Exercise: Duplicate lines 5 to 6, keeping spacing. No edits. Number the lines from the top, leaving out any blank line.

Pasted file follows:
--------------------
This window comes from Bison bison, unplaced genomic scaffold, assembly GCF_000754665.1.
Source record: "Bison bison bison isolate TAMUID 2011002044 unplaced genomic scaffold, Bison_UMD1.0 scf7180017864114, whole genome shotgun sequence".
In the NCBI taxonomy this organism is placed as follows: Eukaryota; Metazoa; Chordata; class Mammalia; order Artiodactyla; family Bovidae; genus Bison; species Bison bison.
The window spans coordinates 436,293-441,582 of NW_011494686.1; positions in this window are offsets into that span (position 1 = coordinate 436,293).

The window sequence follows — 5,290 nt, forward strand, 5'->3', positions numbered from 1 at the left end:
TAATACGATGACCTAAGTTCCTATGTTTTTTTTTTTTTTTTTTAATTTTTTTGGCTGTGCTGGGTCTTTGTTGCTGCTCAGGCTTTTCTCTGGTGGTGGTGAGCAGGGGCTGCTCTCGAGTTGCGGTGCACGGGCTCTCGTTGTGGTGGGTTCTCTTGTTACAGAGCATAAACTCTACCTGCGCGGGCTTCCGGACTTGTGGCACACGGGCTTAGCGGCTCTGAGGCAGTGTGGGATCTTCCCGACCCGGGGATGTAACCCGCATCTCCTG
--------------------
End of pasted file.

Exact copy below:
The window sequence follows — 5,290 nt, forward strand, 5'->3', positions numbered from 1 at the left end:
TAATACGATGACCTAAGTTCCTATGTTTTTTTTTTTTTTTTTTAATTTTTTTGGCTGTGCTGGGTCTTTGTTGCTGCTCAGGCTTTTCTCTGGTGGTGGTGAGCAGGGGCTGCTCTCGAGTTGCGGTGCACGGGCTCTCGTTGTGGTGGGTTCTCTTGTTACAGAGCATAAACTCTACCTGCGCGGGCTTCCGGACTTGTGGCACACGGGCTTAGCGGCTCTGAGGCAGTGTGGGATCTTCCCGACCCGGGGATGTAACCCGCATCTCCTG